A colony of Pennsylvania German Dunkers maintained a large winter compound out there where you could buy fresh strawberries and baked goods all winter long. Their fresh strawberry milk shakes were highly sought after, but you had to drive way out to the compound store to get ‘em.

    At any rate, about 20 years ago we moved back home near New Orleans, to a home town that like so many towns that had the misfortune to be too near a large city, had become a bedroom suburb and lost then never developed its very own “there.” We grieve for the sleepy little southern town with the one traffic signal that now is crisscrossed by 3 Interstates. Our marshes are dredged and dumped on so city folk can park a large boat behind their monster houses.

    But we were talking about killing chickens, weren’t we. I’m a town person, so I’ve never killed one myself, but Mama has and all my aunts. The one time I saw a killin’ was when a friend knew that a lady down the street with a chicken coop was going to kill one for dinner. She and I sneaked into the adjoining yard and found a spot behind a board fence to watch.

    Sure enough the elderly, very thin lady came out, selected a chicken, put it on a chopping block and hatcheted off its head. I thought that would be it, but the head-less chicken got up and ran round and round the yard, much to my horror, till it kealed over, really really dead.

    My Mama and my aunts, I had eight aunts then, all preferred the neck-jerk way to kill the chicken. They’d discuss which one of them had done the most and was the best at it, best being the quickest kill with the least noise or awareness from the chicken. And none of them would ever mistake a baking hen from a frying chicken.

    It is a good thing for children to learn that life lives off of life, that for me to live something has to die, be it Colin the chicken or Walter the carrot (we didn’t usually name our vegetables unless they got really big or produced an unusually large number of baby bods.)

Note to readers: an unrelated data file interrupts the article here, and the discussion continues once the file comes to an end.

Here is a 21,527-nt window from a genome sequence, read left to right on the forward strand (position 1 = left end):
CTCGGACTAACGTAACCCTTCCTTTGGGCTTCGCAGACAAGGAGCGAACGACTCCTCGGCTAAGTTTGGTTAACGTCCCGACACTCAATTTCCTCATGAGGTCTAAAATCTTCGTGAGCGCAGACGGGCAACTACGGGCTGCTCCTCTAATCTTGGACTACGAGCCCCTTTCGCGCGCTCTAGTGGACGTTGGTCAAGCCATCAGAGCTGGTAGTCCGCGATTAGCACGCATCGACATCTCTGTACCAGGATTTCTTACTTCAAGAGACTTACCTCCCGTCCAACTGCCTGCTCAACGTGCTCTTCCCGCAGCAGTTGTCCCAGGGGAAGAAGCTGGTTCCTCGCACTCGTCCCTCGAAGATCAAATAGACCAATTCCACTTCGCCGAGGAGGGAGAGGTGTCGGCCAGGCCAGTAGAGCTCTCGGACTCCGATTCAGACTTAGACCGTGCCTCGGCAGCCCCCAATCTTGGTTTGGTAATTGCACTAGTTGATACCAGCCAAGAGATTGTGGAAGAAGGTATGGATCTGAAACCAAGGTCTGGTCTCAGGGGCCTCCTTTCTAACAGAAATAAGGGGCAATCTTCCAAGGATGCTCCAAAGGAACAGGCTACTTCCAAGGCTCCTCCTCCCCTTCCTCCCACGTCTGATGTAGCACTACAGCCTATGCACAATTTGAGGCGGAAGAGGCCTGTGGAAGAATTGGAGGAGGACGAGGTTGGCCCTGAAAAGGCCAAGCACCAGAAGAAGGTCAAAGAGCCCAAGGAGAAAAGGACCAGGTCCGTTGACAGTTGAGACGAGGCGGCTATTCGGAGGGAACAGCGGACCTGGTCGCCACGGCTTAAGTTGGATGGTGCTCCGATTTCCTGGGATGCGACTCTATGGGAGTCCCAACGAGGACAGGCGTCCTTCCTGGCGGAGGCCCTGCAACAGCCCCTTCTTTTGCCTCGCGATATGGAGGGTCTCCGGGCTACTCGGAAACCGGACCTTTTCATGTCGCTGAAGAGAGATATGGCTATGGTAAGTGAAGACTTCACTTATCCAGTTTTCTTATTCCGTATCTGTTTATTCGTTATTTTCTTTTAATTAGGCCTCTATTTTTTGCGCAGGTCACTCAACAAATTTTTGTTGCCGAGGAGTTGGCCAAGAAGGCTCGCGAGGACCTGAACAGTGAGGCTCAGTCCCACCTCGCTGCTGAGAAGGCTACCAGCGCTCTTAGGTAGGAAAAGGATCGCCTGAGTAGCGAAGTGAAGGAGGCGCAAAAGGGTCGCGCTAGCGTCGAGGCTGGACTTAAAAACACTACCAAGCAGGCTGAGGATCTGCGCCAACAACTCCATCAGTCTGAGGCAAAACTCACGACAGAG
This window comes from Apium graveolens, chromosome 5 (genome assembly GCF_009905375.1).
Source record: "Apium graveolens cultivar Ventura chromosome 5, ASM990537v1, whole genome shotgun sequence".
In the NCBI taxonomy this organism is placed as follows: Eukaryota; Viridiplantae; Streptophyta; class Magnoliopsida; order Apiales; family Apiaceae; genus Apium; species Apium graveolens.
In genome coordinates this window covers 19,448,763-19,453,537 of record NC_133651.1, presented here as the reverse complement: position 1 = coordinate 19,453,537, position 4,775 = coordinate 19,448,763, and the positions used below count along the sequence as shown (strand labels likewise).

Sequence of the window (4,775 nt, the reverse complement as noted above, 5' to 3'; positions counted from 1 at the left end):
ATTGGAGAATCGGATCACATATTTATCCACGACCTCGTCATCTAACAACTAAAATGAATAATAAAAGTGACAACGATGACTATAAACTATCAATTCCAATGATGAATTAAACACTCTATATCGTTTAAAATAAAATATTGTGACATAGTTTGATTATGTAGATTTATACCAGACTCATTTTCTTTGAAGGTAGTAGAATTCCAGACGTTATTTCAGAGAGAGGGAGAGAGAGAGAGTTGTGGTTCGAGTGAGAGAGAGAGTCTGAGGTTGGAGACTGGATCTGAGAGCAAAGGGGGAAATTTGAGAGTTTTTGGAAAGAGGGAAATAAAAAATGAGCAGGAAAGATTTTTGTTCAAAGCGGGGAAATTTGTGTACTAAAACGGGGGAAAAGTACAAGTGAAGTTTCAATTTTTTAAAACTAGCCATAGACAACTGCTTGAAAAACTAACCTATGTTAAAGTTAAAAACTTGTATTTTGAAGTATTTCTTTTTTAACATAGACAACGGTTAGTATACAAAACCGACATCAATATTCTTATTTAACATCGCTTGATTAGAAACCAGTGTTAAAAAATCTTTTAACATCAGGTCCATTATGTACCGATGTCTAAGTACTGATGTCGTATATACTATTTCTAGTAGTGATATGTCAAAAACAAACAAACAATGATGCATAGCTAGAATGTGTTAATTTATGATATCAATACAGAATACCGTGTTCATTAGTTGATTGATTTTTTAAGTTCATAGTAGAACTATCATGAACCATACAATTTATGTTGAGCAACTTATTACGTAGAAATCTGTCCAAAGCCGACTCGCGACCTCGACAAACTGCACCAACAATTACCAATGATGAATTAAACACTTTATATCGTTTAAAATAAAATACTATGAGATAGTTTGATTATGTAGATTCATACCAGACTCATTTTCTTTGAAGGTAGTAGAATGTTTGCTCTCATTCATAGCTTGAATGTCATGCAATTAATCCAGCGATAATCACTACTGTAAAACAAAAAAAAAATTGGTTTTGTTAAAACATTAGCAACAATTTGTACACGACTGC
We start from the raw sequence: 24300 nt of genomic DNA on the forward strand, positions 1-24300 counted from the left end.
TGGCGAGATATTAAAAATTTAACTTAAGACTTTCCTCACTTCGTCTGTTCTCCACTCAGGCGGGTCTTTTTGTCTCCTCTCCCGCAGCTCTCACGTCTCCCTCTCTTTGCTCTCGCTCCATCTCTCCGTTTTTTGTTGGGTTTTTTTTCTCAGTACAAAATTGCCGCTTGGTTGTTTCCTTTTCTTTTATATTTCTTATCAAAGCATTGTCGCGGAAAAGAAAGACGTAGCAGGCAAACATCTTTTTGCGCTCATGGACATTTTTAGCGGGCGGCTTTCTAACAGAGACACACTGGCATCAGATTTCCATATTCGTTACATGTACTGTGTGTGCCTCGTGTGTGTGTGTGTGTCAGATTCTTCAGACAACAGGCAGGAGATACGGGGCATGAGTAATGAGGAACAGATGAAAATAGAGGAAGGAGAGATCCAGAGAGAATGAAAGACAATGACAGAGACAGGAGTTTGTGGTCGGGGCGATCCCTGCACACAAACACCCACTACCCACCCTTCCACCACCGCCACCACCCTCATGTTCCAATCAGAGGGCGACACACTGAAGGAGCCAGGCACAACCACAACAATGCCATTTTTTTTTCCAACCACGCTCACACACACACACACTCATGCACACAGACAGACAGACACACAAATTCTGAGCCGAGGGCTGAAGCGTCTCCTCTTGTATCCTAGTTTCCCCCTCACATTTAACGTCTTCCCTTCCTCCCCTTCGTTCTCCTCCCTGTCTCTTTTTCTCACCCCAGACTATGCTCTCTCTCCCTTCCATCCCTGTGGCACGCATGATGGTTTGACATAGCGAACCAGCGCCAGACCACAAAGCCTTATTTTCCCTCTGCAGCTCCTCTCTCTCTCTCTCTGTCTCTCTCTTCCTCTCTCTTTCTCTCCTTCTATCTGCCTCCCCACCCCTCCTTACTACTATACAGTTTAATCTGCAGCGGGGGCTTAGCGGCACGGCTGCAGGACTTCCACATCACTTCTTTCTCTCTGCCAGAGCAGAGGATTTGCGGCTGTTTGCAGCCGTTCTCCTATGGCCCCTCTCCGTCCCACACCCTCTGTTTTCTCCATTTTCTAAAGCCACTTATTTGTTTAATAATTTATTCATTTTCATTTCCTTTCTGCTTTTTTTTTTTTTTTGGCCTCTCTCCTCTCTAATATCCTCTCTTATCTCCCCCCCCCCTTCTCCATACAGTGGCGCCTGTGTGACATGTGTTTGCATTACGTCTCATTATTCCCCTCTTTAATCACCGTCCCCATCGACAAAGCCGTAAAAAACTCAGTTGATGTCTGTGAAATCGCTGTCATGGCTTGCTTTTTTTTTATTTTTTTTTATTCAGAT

Peter and Nance should be more interested in the freshness of the kill, you know, like in Asia where the live food is kept on hand at the restaurant until ordered-up. Fresh is best. All my aunts swear by that.

  • Joe

    My kids learned what an animal says and what kind of food it becomes when they were toddlers:

    Dad: “What is this?”
    Kid” “cow.”
    Dad: “what does a cow say?”
    Kid: “moo”
    Dad: “what does a cow make?”
    Kid: “milk and beef”

  • Joe

    My kids learned what an animal says and what kind of food it becomes when they were toddlers:

    Dad: “What is this?”
    Kid” “cow.”
    Dad: “what does a cow say?”
    Kid: “moo”
    Dad: “what does a cow make?”
    Kid: “milk and beef”

  • Joanne

    Did you rub the blood from their first kill on their cheeks?

  • Joanne

    Did you rub the blood from their first kill on their cheeks?

  • Joe

    Joanne – no, but my 9 year old got his first kill this year. He shot two gray squirrels. We ate them and are just about finished tanning the pelts. Not sure what we are going to do with the pelts … may be make a muff for a Christmas gift or something.

  • Joe

    Joanne – no, but my 9 year old got his first kill this year. He shot two gray squirrels. We ate them and are just about finished tanning the pelts. Not sure what we are going to do with the pelts … may be make a muff for a Christmas gift or something.